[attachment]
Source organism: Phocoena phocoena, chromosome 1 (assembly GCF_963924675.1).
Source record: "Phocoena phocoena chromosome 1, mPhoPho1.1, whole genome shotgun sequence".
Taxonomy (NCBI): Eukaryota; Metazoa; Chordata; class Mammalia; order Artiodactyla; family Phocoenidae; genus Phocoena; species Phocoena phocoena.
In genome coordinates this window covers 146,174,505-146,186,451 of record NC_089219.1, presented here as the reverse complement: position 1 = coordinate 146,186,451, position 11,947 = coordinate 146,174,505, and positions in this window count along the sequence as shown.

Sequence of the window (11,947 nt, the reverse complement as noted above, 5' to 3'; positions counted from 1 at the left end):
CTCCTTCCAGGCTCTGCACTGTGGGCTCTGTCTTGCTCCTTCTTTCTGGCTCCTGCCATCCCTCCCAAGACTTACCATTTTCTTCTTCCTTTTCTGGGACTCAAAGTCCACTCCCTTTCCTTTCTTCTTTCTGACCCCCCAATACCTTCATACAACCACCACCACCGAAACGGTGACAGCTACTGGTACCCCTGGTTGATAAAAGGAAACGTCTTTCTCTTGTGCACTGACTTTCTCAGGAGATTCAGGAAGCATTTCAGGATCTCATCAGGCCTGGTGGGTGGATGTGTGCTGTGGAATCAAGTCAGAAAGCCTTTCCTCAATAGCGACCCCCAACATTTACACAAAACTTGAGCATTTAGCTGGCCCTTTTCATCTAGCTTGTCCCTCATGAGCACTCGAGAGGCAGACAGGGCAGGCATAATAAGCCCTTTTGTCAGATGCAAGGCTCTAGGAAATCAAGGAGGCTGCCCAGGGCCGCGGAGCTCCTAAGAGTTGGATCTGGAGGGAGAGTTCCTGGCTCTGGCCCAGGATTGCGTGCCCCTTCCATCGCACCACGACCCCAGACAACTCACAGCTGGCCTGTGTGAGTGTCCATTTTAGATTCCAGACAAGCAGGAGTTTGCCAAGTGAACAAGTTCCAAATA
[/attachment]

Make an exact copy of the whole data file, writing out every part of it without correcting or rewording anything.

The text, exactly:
Source organism: Phocoena phocoena, chromosome 1 (assembly GCF_963924675.1).
Source record: "Phocoena phocoena chromosome 1, mPhoPho1.1, whole genome shotgun sequence".
Taxonomy (NCBI): Eukaryota; Metazoa; Chordata; class Mammalia; order Artiodactyla; family Phocoenidae; genus Phocoena; species Phocoena phocoena.
In genome coordinates this window covers 146,174,505-146,186,451 of record NC_089219.1, presented here as the reverse complement: position 1 = coordinate 146,186,451, position 11,947 = coordinate 146,174,505, and positions in this window count along the sequence as shown.

Sequence of the window (11,947 nt, the reverse complement as noted above, 5' to 3'; positions counted from 1 at the left end):
CTCCTTCCAGGCTCTGCACTGTGGGCTCTGTCTTGCTCCTTCTTTCTGGCTCCTGCCATCCCTCCCAAGACTTACCATTTTCTTCTTCCTTTTCTGGGACTCAAAGTCCACTCCCTTTCCTTTCTTCTTTCTGACCCCCCAATACCTTCATACAACCACCACCACCGAAACGGTGACAGCTACTGGTACCCCTGGTTGATAAAAGGAAACGTCTTTCTCTTGTGCACTGACTTTCTCAGGAGATTCAGGAAGCATTTCAGGATCTCATCAGGCCTGGTGGGTGGATGTGTGCTGTGGAATCAAGTCAGAAAGCCTTTCCTCAATAGCGACCCCCAACATTTACACAAAACTTGAGCATTTAGCTGGCCCTTTTCATCTAGCTTGTCCCTCATGAGCACTCGAGAGGCAGACAGGGCAGGCATAATAAGCCCTTTTGTCAGATGCAAGGCTCTAGGAAATCAAGGAGGCTGCCCAGGGCCGCGGAGCTCCTAAGAGTTGGATCTGGAGGGAGAGTTCCTGGCTCTGGCCCAGGATTGCGTGCCCCTTCCATCGCACCACGACCCCAGACAACTCACAGCTGGCCTGTGTGAGTGTCCATTTTAGATTCCAGACAAGCAGGAGTTTGCCAAGTGAACAAGTTCCAAATA